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You Can Fly: Learn to Fly HighYou Can Fly: Learn to Fly High

Schools begin testing new AOPA aviation coursework

September Briefing Fly-In

In Ada, Oklahoma, a few teachers, the administration, and lots of students are excited to come back to school this fall. The rural school district is one of more than two dozen schools around the country that are testing the first year of AOPA’s You Can Fly high school aviation curriculum.

About 50 students have signed up for Ada’s first fall section, Intro to Aviation. Eventually four years of aviation-specific science, technology, engineering, and math (STEM) classes will be offered in three tracks: pilot, drones, and aerospace engineering. AOPA developed the curriculum with the help of experts in career and technical education.

Ada academics director Paula Kedy said the entire community has gotten behind the effort to bring aviation into the school. It began with the local EAA chapter, which met with school officials last year in an attempt to expose the students to the career possibilities in aviation. Since then the chapter has paid for Kedy and a teacher to attend AOPA’s Aviation High School Symposium, and for the teacher to come to AOPA headquarters in Frederick, Maryland, to be trained on the test curriculum. “It’s been a whole buy-in from the community,” Kedy said.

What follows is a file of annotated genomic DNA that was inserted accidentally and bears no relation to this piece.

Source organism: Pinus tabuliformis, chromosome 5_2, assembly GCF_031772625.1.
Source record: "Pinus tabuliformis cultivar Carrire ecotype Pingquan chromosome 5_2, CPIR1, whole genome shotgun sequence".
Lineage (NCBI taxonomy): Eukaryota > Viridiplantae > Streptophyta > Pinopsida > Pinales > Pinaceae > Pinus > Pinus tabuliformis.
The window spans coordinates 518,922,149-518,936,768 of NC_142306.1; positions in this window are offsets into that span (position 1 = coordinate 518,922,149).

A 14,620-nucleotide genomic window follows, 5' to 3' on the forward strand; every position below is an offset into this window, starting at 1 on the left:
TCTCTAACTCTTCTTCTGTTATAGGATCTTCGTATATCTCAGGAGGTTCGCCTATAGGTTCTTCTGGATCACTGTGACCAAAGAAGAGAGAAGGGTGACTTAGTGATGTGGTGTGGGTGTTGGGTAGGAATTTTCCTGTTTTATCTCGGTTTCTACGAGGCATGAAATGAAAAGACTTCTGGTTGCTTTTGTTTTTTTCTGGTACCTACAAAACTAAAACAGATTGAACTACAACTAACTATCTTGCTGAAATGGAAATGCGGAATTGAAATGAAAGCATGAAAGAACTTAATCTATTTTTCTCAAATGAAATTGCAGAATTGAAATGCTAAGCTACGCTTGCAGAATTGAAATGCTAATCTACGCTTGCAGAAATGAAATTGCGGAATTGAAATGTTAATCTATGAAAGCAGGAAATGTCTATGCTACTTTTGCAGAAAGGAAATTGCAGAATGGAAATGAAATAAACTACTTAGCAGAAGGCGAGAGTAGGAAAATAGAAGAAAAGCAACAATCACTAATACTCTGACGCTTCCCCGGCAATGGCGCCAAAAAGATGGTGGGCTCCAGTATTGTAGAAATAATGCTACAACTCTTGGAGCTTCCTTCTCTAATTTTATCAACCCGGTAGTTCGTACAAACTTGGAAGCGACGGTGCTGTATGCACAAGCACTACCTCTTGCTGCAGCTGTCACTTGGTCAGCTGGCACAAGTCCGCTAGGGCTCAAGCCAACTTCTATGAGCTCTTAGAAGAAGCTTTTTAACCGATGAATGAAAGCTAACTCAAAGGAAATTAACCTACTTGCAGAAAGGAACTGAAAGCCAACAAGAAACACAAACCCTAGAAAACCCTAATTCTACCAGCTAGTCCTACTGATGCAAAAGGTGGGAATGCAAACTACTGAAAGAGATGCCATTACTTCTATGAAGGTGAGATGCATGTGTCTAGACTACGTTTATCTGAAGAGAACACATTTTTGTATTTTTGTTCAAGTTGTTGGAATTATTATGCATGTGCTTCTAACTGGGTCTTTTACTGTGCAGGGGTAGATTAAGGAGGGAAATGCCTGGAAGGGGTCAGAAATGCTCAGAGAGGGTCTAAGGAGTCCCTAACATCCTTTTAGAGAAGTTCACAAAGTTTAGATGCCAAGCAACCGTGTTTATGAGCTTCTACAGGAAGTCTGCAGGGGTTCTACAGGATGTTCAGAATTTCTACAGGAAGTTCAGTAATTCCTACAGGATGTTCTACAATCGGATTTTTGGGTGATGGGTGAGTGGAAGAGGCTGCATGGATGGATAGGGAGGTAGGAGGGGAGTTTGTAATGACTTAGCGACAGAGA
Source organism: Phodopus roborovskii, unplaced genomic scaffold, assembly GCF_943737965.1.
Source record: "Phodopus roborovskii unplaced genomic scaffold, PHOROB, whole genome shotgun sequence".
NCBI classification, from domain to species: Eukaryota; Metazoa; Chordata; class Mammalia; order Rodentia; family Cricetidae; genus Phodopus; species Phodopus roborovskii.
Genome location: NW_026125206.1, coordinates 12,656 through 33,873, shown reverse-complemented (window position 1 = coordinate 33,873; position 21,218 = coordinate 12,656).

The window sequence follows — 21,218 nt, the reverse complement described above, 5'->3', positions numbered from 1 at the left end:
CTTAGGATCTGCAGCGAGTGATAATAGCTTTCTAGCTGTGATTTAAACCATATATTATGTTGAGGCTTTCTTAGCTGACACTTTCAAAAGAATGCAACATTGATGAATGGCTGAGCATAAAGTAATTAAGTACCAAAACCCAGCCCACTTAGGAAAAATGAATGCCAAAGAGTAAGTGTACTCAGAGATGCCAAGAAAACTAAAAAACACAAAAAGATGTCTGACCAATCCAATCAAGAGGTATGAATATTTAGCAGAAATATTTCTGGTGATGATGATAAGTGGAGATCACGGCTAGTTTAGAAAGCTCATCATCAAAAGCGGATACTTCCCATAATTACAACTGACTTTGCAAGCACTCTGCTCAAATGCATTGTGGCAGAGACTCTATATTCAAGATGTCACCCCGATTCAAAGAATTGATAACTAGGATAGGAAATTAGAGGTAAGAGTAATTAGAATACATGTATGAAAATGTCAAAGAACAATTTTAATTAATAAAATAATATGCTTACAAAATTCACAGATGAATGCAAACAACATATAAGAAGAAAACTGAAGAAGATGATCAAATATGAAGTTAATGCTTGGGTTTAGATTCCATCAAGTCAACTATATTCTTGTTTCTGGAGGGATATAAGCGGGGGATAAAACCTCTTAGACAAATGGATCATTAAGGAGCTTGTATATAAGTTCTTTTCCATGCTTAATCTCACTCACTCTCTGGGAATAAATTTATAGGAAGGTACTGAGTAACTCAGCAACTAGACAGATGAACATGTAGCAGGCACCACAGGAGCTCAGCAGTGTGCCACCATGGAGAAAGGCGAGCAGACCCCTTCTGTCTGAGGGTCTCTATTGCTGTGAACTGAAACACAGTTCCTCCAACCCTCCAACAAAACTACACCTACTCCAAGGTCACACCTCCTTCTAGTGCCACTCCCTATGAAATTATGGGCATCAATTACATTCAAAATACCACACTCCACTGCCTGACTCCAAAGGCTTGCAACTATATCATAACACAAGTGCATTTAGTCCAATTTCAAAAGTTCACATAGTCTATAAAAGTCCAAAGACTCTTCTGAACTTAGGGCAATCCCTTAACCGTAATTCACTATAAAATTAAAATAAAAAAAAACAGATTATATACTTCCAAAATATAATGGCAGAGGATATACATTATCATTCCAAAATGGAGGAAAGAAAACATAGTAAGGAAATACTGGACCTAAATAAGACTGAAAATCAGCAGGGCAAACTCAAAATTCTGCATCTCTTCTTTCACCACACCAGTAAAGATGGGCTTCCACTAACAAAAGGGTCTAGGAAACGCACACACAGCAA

Kedy and others worked to expose the kids to local aviation groups. The school held a kick-off rally; organized field trips to Tinker Air Force base and the local airport; and has begun planning trips to other areas. And the school has written grants for a simulator and other classroom materials.

Bringing aviation into private or charter schools can be challenging because of liability concerns and resources. But with funding challenges it can be even harder to bring it to a public school. “So having something positive has been really great. Aviation is the foundation of all our STEM efforts,” Kedy said.

Email ian.twombly@aopa.org

Ian J. Twombly

Ian J. Twombly

"Flight Training" Editor
AOPA Pilot and Flight Training Editor Ian J. Twombly joined AOPA in 2003 and is an instrument flight instructor.

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